Copyright ©2011 by Paul Niquette. All rights reserved..
oncern about climate change has brought the expression greenhouse gases into public consciousness. By orders of magnitude, the most significant greenhouse gas is carbon dioxide, and the expression "carbon footprint" serves as a popular abbreviation for the amount of carbon dioxide emitted into the atmosphere by various human activities.
It may astonish some readers to learn that carbon actually accounts for only 27.3% by weight of a carbon footprint (the atomic weights of carbon and oxygen are respectively 12 and 16 which makes 44 the molecular weight of CO2).Apart from metabolism, most of the energy for human activities comes from the combustion of hydrocarbons. For personal transportation in automobiles, the most prominent example, gasoline, is a blend of hydrocarbons derived from petroleum feed stocks, having between 4 and 12 carbon atoms per molecule, with octane (C8H18) being typical.
The molecular weight of gasoline will be taken to be 114, so then carbon accounts for 84.2% of the weight of gasoline. Now, a gallon of gasoline weighs about six lbs, so its combustion will put 6 x 84.2 / 27.3 = 18.5 lbs of CO2 into the atmosphere.ileages in the diagram below were derived in the solution to the Look-at-Me Car puzzle using the "60-60 AME" (abbreviation for "60% engine power at 60 mph Aerodynamic Mileage Estimate"). We can see, for example, that facing aerodynamic drag, the 1994 Honda Accord EX, gets about 18.5 mpg and therefore puts about one lb of carbon dioxide into the atmosphere for every mile driven at 60 mph.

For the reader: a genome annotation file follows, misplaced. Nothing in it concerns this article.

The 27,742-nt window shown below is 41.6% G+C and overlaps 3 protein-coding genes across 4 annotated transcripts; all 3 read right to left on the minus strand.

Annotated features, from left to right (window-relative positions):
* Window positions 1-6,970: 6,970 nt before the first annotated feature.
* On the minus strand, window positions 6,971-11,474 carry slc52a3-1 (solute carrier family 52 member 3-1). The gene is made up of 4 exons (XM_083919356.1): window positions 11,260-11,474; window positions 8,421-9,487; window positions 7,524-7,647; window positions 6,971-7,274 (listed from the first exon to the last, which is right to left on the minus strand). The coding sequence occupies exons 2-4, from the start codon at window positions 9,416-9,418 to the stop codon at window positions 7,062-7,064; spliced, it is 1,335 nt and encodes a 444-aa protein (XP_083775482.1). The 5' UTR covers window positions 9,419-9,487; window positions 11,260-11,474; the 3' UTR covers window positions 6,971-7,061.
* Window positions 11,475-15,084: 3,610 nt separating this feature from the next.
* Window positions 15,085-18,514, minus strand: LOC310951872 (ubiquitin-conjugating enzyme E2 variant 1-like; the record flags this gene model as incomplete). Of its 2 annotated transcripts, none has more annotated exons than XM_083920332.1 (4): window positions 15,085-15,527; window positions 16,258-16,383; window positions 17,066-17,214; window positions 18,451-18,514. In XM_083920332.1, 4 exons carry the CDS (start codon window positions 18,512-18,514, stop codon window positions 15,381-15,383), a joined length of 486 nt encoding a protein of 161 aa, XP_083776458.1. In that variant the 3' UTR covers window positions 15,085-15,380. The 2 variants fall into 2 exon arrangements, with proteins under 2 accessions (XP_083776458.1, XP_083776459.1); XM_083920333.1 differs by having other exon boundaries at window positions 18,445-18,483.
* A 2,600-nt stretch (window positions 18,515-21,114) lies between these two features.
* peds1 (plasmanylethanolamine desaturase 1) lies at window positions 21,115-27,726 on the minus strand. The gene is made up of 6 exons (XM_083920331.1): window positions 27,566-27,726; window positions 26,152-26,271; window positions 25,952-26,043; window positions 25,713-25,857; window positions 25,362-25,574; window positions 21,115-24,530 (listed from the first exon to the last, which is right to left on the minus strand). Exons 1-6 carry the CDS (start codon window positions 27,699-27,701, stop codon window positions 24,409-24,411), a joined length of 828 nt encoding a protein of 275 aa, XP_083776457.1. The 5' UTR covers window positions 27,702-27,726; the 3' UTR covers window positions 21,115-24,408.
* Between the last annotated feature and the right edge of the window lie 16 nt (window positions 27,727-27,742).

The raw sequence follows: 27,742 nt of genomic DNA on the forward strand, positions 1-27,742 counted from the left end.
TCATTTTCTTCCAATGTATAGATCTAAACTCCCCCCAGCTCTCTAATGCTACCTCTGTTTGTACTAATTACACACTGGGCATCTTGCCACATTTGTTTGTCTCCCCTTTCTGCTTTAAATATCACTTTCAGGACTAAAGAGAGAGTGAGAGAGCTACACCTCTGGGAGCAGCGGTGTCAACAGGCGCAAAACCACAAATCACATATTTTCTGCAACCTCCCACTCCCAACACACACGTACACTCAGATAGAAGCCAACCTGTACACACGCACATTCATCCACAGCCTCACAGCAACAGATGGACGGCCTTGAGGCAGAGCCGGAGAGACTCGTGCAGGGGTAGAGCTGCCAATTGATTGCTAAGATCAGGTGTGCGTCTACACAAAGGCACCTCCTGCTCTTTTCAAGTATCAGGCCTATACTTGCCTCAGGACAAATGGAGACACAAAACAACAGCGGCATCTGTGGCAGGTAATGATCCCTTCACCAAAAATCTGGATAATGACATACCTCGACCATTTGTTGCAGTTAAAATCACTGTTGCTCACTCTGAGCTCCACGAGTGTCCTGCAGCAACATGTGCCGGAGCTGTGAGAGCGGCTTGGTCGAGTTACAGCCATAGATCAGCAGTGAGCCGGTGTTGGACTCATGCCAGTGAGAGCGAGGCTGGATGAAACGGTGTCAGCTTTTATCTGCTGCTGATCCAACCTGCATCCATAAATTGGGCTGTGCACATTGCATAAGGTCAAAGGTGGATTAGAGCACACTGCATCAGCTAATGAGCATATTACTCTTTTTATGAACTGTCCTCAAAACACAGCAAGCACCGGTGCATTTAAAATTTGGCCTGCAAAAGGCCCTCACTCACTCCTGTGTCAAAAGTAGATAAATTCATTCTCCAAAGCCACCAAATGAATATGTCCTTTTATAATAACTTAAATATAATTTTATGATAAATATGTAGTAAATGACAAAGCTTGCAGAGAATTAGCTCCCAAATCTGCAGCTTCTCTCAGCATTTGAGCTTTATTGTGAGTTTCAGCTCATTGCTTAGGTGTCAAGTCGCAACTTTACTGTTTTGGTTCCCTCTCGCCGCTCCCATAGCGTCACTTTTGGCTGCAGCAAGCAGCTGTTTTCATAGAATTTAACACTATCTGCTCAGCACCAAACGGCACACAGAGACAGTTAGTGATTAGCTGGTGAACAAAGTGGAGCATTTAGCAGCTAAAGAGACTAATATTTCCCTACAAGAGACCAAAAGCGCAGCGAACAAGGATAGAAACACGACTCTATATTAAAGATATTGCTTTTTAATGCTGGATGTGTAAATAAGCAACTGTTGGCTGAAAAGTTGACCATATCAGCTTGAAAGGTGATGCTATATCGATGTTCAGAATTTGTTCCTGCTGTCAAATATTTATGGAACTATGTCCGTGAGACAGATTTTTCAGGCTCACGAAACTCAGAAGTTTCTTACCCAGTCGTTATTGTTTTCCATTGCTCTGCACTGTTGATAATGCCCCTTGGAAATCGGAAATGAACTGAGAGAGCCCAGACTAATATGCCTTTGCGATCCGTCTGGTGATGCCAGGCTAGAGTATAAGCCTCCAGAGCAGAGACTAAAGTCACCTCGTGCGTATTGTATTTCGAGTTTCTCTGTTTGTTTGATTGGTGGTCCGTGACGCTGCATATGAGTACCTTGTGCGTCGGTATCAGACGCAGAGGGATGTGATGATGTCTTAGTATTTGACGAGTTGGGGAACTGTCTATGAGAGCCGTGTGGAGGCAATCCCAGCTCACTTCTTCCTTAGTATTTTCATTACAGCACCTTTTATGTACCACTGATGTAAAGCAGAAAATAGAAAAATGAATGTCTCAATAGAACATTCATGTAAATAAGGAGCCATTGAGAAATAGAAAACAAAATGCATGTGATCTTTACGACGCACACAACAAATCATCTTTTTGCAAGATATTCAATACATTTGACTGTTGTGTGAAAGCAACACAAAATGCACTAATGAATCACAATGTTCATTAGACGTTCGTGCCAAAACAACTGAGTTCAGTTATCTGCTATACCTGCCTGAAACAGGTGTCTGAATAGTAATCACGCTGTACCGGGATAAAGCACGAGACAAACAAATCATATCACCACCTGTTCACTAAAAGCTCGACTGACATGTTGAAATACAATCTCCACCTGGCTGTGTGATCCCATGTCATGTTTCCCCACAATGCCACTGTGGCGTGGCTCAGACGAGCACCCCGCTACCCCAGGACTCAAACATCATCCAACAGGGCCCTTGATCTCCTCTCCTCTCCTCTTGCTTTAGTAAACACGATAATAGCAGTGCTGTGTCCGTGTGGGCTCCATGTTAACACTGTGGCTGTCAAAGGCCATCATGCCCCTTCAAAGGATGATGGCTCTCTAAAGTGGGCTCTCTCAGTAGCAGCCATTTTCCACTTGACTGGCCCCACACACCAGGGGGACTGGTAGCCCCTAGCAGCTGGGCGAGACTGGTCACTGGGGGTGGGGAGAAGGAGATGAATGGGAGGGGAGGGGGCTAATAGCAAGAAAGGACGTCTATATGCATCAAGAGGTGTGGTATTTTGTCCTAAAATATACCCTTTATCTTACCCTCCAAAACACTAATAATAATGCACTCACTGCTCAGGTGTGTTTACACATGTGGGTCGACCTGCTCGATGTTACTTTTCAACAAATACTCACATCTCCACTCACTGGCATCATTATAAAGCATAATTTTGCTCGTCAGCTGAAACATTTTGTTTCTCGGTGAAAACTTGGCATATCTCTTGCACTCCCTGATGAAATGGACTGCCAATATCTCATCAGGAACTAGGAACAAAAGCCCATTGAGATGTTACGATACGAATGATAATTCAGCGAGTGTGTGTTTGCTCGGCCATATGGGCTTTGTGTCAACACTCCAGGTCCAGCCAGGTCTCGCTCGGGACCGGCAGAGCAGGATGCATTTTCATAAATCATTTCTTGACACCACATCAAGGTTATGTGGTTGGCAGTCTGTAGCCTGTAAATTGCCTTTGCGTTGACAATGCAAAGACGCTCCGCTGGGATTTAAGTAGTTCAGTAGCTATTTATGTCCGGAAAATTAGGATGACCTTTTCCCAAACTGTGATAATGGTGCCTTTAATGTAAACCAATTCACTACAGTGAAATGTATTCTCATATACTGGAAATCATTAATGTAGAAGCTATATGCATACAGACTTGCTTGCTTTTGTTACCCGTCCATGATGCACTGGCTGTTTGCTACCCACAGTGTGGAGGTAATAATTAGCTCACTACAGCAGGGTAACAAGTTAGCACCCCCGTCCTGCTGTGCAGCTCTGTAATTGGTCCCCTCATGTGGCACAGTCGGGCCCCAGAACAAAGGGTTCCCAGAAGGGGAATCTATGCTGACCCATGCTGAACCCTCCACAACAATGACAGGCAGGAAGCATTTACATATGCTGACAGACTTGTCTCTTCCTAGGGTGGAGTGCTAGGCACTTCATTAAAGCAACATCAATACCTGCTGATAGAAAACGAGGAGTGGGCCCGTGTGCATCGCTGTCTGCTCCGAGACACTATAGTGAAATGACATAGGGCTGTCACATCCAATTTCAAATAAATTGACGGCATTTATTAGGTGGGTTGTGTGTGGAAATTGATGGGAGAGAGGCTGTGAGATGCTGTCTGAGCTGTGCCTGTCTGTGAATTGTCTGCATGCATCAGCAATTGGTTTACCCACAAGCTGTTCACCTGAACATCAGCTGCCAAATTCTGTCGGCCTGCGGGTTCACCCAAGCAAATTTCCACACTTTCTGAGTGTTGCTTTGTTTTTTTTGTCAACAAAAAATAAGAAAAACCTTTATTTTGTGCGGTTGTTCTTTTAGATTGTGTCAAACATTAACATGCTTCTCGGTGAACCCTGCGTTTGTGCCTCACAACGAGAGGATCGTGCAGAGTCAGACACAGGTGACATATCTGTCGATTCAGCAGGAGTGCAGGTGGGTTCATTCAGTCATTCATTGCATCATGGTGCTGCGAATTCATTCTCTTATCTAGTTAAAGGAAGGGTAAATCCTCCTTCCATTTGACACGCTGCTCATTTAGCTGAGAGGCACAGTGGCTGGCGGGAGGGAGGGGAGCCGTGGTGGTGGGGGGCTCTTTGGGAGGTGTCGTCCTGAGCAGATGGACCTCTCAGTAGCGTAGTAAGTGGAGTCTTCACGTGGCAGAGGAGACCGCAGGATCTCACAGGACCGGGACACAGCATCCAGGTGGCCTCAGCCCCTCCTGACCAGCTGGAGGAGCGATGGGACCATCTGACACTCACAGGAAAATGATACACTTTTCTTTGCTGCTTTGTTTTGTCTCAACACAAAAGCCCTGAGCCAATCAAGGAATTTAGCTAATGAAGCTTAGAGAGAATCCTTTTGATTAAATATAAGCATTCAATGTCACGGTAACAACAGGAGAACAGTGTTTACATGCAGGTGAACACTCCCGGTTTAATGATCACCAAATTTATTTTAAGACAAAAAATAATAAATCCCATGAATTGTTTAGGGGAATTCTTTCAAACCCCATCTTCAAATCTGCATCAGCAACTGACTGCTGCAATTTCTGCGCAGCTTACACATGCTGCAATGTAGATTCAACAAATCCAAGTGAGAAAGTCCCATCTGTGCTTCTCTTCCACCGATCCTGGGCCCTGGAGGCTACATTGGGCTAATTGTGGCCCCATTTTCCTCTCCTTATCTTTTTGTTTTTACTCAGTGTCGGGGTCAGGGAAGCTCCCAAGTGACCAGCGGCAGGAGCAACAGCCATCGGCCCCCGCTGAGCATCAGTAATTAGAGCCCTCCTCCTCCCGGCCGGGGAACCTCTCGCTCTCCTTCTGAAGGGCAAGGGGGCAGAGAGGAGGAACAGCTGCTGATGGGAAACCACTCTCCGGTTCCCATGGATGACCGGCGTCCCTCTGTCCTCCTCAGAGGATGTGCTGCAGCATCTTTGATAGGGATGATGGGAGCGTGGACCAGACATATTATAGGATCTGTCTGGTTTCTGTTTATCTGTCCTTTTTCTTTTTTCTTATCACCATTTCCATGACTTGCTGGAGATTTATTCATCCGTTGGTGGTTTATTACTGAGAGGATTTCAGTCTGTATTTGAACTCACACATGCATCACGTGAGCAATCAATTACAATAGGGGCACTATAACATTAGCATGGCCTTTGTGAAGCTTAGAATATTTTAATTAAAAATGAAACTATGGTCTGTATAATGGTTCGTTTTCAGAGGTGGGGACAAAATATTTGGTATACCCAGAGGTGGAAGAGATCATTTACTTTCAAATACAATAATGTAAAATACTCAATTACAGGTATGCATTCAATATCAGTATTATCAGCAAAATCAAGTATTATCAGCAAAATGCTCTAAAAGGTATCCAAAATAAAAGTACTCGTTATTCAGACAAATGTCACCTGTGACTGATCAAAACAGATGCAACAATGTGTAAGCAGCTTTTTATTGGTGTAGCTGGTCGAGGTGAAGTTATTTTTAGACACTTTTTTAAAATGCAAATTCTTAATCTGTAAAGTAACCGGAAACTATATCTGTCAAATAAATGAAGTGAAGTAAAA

A car is most fuel efficient at about 23 mph, typically having a carbon footprint at that speed of about 60% of the 60-60 AME. Idling in congested traffic at, say, five mph will increase consumption and emissions up to about the 60-60 AME level.
Consider the electric car. Simply plug it in at night and charge it up. Unplug the thing in the morning and commute at highway speed. As someone wrote in 1985, "Electricity has some handy features." But that same person wrote in 1994, "Apart from lightning, electricity is not a source of energy."Electric power generation throughout the world is dominated by the combustion of fossil fuels. In the U.S. more than two-thirds of electricity (68.3%) comes from burning either coal (44.9%) or natural gas (23.4 %). One-third (31.7%) is produced by non-combustion technologies: hydroelectric, nuclear fission, photovoltaics, solar-thermal, wind-turbines. Accordingly, as a home appliance served by the power grid., the electric car does have a carbon footprint.
ave a look at the bar-chart below derived from heat-of-combustion tables. It will help you solve the puzzle. The carbon footprint puzzle has appropriated the unit g/MJ, which stands for "grams of carbon dioxide emitted per Mega-Joule of energy produced." Whereas MJs measure heat of combustion, like the heat from the burning of gasoline, MJs can be used to measure any form of energy, including mechanical work.